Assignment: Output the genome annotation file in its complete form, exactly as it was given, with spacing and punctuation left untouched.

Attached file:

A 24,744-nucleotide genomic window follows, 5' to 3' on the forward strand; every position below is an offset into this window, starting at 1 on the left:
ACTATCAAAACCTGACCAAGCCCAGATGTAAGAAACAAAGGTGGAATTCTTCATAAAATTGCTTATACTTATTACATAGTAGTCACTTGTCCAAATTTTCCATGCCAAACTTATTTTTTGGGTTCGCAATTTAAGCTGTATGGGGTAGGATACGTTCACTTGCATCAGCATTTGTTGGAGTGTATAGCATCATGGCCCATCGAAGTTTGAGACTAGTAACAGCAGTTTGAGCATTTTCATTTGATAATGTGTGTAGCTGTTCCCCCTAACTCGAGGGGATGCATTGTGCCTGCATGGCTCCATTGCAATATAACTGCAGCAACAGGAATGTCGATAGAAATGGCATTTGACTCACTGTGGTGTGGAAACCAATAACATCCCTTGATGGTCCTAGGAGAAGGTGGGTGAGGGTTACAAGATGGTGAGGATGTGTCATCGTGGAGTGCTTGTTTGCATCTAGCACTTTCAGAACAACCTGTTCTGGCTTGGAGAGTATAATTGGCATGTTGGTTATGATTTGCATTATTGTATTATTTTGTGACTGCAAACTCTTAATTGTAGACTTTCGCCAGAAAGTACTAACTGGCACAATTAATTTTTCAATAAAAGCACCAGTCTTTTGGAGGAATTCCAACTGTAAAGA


A 24,744-nucleotide genomic window follows, 5' to 3' on the forward strand; every position below is an offset into this window, starting at 1 on the left:
ACTATCAAAACCTGACCAAGCCCAGATGTAAGAAACAAAGGTGGAATTCTTCATAAAATTGCTTATACTTATTACATAGTAGTCACTTGTCCAAATTTTCCATGCCAAACTTATTTTTTGGGTTCGCAATTTAAGCTGTATGGGGTAGGATACGTTCACTTGCATCAGCATTTGTTGGAGTGTATAGCATCATGGCCCATCGAAGTTTGAGACTAGTAACAGCAGTTTGAGCATTTTCATTTGATAATGTGTGTAGCTGTTCCCCCTAACTCGAGGGGATGCATTGTGCCTGCATGGCTCCATTGCAATATAACTGCAGCAACAGGAATGTCGATAGAAATGGCATTTGACTCACTGTGGTGTGGAAACCAATAACATCCCTTGATGGTCCTAGGAGAAGGTGGGTGAGGGTTACAAGATGGTGAGGATGTGTCATCGTGGAGTGCTTGTTTGCATCTAGCACTTTCAGAACAACCTGTTCTGGCTTGGAGAGTATAATTGGCATGTTGGTTATGATTTGCATTATTGTATTATTTTGTGACTGCAAACTCTTAATTGTAGACTTTCGCCAGAAAGTACTAACTGGCACAATTAATTTTTCAATAAAAGCACCAGTCTTTTGGAGGAATTCCAACTGTAAAGA